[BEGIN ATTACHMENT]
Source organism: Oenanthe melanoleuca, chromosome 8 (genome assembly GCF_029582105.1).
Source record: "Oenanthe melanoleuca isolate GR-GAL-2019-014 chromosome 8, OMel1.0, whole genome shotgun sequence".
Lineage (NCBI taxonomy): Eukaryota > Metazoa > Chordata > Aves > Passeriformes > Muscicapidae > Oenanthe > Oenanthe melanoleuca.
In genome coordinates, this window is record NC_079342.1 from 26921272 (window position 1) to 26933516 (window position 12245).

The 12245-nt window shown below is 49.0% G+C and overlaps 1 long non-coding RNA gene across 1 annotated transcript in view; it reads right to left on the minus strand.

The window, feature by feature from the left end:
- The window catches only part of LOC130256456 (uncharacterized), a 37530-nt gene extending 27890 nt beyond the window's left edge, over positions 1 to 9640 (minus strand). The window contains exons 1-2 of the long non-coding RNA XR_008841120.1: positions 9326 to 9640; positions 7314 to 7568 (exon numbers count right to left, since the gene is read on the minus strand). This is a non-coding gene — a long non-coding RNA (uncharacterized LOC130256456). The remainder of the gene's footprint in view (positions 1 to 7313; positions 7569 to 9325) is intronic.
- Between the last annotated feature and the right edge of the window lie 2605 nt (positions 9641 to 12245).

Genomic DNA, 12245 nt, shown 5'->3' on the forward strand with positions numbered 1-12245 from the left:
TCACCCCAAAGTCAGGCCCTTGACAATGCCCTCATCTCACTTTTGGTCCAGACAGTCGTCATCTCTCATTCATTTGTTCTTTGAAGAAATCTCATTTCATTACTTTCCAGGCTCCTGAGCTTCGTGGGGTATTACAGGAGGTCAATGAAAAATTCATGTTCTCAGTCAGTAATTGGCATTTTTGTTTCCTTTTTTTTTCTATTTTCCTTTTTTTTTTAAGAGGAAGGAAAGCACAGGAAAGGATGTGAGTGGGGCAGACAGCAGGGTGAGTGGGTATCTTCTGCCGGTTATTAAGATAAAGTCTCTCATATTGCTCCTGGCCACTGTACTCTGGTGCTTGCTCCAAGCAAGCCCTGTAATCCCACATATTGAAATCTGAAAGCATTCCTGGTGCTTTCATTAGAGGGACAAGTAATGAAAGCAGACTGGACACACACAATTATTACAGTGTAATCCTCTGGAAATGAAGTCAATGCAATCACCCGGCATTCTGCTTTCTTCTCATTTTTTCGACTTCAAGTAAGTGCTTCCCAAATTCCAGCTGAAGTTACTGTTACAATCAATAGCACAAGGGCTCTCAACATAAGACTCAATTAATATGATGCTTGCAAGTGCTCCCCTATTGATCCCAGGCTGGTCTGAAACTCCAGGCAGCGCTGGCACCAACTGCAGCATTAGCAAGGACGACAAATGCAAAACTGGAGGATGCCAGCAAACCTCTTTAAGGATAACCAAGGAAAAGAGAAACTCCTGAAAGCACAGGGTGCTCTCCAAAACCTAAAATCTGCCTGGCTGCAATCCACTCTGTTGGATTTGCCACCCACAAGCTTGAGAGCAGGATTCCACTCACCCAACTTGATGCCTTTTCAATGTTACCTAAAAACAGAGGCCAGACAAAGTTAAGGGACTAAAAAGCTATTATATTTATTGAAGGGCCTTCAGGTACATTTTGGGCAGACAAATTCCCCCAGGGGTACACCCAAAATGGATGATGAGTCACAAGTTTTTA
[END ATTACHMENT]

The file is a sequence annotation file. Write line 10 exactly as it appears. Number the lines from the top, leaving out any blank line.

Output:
TCACCCCAAAGTCAGGCCCTTGACAATGCCCTCATCTCACTTTTGGTCCAGACAGTCGTCATCTCTCATTCATTTGTTCTTTGAAGAAATCTCATTTCATTACTTTCCAGGCTCCTGAGCTTCGTGGGGTATTACAGGAGGTCAATGAAAAATTCATGTTCTCAGTCAGTAATTGGCATTTTTGTTTCCTTTTTTTTTCTATTTTCCTTTTTTTTTTAAGAGGAAGGAAAGCACAGGAAAGGATGTGAGTGGGGCAGACAGCAGGGTGAGTGGGTATCTTCTGCCGGTTATTAAGATAAAGTCTCTCATATTGCTCCTGGCCACTGTACTCTGGTGCTTGCTCCAAGCAAGCCCTGTAATCCCACATATTGAAATCTGAAAGCATTCCTGGTGCTTTCATTAGAGGGACAAGTAATGAAAGCAGACTGGACACACACAATTATTACAGTGTAATCCTCTGGAAATGAAGTCAATGCAATCACCCGGCATTCTGCTTTCTTCTCATTTTTTCGACTTCAAGTAAGTGCTTCCCAAATTCCAGCTGAAGTTACTGTTACAATCAATAGCACAAGGGCTCTCAACATAAGACTCAATTAATATGATGCTTGCAAGTGCTCCCCTATTGATCCCAGGCTGGTCTGAAACTCCAGGCAGCGCTGGCACCAACTGCAGCATTAGCAAGGACGACAAATGCAAAACTGGAGGATGCCAGCAAACCTCTTTAAGGATAACCAAGGAAAAGAGAAACTCCTGAAAGCACAGGGTGCTCTCCAAAACCTAAAATCTGCCTGGCTGCAATCCACTCTGTTGGATTTGCCACCCACAAGCTTGAGAGCAGGATTCCACTCACCCAACTTGATGCCTTTTCAATGTTACCTAAAAACAGAGGCCAGACAAAGTTAAGGGACTAAAAAGCTATTATATTTATTGAAGGGCCTTCAGGTACATTTTGGGCAGACAAATTCCCCCAGGGGTACACCCAAAATGGATGATGAGTCACAAGTTTTTA